"Thou hast given a banner to them that fear thee, that it may be displayed because of truth." — (Psalm 60:4)
"Lift ye up a banner upon the high mountain, exalt the voice unto them." — (Isaiah 13:2)
Devoted To The Defense Of The Church Against All Errors And Innovations
Vol.VIII No.II Pg.0
October 1945

What About It Brethren?

R. L. Whiteside

Sometimes we overlook a passage of scripture that has a vital bearing on a point of controversy. If I am not mistaken, I have such a passage in mind.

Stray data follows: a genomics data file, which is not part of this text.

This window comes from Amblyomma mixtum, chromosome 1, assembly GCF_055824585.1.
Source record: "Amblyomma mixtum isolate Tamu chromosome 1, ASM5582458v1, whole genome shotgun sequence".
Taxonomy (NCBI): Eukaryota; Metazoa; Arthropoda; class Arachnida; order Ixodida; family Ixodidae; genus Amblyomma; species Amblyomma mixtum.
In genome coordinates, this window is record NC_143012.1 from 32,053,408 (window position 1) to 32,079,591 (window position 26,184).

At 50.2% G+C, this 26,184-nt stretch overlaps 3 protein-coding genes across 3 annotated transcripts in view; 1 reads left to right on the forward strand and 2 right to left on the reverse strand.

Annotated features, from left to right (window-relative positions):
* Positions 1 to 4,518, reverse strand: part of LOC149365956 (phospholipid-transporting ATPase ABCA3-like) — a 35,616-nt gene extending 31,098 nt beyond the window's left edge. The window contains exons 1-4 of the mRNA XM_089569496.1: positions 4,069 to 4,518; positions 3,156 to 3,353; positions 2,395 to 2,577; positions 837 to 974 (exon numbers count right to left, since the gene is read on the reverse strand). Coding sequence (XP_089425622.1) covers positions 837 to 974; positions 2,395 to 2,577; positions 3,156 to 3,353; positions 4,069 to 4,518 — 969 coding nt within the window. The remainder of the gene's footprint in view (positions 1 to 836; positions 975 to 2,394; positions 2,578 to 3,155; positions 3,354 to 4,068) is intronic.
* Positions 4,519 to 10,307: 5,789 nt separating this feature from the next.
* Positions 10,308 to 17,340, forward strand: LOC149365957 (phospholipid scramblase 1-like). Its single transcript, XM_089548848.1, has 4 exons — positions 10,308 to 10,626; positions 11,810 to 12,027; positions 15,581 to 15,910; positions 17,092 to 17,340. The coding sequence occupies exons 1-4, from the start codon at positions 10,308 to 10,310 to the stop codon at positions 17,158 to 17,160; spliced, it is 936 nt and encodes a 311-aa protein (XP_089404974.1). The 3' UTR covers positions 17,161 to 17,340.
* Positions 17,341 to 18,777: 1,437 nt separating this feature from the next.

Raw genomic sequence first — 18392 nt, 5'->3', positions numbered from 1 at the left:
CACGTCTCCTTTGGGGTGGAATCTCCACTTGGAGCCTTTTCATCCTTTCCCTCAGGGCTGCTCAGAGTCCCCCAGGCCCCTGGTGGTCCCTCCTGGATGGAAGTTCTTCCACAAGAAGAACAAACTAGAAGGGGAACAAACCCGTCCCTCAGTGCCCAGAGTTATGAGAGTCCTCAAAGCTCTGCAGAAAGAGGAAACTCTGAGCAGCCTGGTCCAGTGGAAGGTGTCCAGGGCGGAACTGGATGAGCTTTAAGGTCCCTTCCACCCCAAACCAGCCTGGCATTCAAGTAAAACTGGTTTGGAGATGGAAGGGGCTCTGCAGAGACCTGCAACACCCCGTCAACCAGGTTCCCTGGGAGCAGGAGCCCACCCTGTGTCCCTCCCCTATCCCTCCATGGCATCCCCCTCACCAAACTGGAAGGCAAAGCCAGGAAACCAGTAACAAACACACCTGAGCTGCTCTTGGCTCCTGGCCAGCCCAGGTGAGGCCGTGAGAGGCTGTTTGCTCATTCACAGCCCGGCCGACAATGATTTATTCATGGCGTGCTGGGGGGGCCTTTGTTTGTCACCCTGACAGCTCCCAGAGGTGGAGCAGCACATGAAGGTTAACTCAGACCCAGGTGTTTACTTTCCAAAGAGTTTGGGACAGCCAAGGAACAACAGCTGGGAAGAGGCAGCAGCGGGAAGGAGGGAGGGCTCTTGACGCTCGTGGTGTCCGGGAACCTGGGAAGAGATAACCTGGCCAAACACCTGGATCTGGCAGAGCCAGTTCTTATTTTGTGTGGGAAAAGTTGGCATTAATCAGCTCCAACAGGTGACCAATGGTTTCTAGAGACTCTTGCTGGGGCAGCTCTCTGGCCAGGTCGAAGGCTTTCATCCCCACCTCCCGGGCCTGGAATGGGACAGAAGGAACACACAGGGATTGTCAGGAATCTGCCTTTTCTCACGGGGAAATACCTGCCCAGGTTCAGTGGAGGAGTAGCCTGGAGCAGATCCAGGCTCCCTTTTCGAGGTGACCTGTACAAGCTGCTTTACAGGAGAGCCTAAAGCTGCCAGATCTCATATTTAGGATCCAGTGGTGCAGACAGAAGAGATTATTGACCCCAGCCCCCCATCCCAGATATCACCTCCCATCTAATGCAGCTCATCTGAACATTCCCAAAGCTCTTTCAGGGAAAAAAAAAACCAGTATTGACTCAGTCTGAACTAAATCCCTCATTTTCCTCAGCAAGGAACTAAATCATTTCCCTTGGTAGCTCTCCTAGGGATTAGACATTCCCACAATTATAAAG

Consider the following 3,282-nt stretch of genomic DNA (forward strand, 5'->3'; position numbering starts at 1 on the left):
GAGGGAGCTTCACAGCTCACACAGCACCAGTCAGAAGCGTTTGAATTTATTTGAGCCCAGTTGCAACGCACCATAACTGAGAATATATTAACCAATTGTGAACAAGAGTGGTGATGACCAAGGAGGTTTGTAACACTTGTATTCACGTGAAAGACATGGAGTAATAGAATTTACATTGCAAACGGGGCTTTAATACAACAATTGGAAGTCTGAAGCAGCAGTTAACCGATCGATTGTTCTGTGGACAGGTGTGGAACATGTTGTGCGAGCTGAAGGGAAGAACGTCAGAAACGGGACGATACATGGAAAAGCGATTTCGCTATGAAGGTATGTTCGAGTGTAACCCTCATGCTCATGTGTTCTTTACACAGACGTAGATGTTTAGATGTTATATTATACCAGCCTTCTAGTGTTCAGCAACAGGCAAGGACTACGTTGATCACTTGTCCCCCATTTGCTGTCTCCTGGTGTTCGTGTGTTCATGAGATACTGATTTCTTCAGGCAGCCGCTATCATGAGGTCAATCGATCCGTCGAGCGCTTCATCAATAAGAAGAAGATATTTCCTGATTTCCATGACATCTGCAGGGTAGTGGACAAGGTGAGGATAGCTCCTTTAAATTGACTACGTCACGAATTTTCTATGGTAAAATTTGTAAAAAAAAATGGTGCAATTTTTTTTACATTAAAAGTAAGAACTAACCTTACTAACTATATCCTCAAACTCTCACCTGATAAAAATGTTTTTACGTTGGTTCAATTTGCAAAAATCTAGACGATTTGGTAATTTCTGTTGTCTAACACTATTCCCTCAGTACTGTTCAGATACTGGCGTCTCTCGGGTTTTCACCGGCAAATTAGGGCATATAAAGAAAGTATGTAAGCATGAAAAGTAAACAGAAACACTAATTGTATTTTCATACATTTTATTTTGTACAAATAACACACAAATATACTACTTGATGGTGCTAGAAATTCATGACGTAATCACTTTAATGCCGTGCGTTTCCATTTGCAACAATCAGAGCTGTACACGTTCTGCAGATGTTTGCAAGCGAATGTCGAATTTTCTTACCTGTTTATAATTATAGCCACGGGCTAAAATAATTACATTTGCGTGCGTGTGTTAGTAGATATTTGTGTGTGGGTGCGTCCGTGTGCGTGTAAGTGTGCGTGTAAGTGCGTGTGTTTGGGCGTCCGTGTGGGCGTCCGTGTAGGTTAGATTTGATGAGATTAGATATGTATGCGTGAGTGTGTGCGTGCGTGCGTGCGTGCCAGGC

The future kingdom advocates have arranged this program for the Lord: The Lord will come for his saints, at which time the dead in Christ will be raised, and with the living saints will be caught up to meet the Lord in the air. Then there is to be a period of tribulation, and then the Lord will come with his saints to reign on earth one thousand years. At the end of the thousand years the dead sinners will be raised. According to the theory, all who die in their sins before his second coming will not see him "coming in the clouds of heaven." Now read Matthew 26:62-64: "And the high priest stood up, and said unto him, Answerest thou nothing? what is it which these witness against thee? But Jesus held his peace. And the high priest said unto him, I adjure thee by the living God, that thou tell us whether thou art the Christ, the Son of God. Jesus saith unto him, Thou hast said: nevertheless I say unto you, Henceforth ye shall see the Son of man sitting at the right hand of Power, and coming on the clouds of heaven." The plural pronoun "ye" shows that Jesus addressed, not the high priest alone, but the whole council. These hardened sinners, now dead these many centuries, shall see the Lord "coming on the clouds of heaven." It seems to me that the future kingdom advocates will have to revise their theory to make it fit these words of Jesus, or else show that he was not referring to his "second coming."